Side by Side comparison of Windows Server 2016 Installation Memory Utilization (Hyper-V)

So I have 3 freshly installed Windows Server Virtual Machines with nothing installed but the base operating system. These are running on Windows 10 Enterprise with Hyper-V.

1. Windows Server 2012 R2 (GUI)

2. Windows Server 2016 (GUI)

3. Windows Server 2016 (Core

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These virtual machines are on a strict memory diet Smile I have configured all three to have 32mb available RAM but on dynamic memory.

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With no user logged-in and with only default services running, here are the results:

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We see that the Windows Server 2016 Core installation runs at 454 MB next to it is the GUI for 2016 then finally at 692 MB for 2012 R2.

Now with Administrator Logged-in:

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Now with Administrator Logged-in but closing server manager for virtual machines with GUI installed.

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Trying to install IIS on all three VM using PowerShell:

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After Installation:

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I also tried browsing the default web site installation of each IIS as seen on this screenshot and here’s the memory assignment from Hyper-V:

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I’m signing out of the server to make sure no UI is running or services other than the web server that we have just installed.

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*Launches 3 Visual Studio 2015 and creates 3 web performance test projects*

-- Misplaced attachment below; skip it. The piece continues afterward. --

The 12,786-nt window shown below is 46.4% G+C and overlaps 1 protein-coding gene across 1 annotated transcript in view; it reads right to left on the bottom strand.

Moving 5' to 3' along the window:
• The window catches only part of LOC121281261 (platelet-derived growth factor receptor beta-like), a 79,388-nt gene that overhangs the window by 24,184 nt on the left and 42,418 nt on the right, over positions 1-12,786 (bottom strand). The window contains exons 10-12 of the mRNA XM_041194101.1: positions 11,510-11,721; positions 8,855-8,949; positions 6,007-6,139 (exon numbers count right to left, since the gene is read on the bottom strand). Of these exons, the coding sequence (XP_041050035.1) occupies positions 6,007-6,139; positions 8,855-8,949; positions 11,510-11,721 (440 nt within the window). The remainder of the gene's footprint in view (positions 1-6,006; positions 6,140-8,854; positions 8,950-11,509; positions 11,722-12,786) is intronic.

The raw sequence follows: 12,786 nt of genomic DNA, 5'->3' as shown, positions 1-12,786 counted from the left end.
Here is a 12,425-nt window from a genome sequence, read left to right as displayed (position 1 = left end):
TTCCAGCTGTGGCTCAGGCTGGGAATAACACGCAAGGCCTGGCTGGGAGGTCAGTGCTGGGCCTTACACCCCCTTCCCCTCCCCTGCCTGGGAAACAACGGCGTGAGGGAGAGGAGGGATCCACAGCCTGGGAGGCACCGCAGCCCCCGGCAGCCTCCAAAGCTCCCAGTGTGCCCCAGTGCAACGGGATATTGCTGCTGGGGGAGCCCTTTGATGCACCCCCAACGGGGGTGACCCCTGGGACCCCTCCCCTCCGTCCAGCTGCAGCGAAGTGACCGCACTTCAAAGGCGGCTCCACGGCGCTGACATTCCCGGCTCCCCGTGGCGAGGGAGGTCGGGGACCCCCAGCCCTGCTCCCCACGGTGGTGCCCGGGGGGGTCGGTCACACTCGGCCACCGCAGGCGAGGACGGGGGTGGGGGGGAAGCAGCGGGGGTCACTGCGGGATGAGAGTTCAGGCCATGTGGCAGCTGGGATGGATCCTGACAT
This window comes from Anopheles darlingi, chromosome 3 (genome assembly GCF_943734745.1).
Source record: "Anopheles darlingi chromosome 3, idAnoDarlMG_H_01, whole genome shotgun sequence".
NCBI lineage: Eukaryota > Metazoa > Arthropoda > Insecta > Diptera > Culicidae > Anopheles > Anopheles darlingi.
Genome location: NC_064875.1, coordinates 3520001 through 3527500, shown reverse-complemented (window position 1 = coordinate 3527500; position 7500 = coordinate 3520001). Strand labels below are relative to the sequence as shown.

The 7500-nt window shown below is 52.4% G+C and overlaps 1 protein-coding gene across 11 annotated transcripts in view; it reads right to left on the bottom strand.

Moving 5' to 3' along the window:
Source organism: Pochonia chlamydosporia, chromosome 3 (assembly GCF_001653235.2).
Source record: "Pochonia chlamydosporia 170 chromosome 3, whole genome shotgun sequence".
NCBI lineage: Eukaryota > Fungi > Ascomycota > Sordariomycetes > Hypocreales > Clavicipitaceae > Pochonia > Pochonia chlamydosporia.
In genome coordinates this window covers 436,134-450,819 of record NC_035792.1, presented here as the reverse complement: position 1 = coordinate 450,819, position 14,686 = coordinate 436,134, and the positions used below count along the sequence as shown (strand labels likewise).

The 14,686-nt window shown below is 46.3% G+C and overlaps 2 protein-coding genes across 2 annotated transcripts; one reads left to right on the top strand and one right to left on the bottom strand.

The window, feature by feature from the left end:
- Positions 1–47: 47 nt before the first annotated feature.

I have created 3 simple load test from Visual Studio to simulate browsing to the websites. If you are familiar with Visual Studio impremise load test, you will notice that the scenario is a single webtest that will be invoked multiple times by a load test. The multiplied scenario is a just basic web request.

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Lets run the load test:

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We are running the load test for 5 minutes:

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And after a few more minutes:

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I want you to draw your own conclusions based on the data that I have shown in this blog. I also wanted to publish the Load Test Results, but thats for another time. Until then, see ya!

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johndelizo

John is currently creating digital assets that protects people and their future, a technical trainer and a full time geek specializing on development and deployment of innovations created with .NET framework on Windows platform as well as Windows infrastructure projects. He is the primary contact of the Philippine Windows Users Group, a contributor at the Microsoft Philippines Community forums and regularly conducts community sessions as well as other Microsoft technology events. John owns the Busy Saving The World Techblog.

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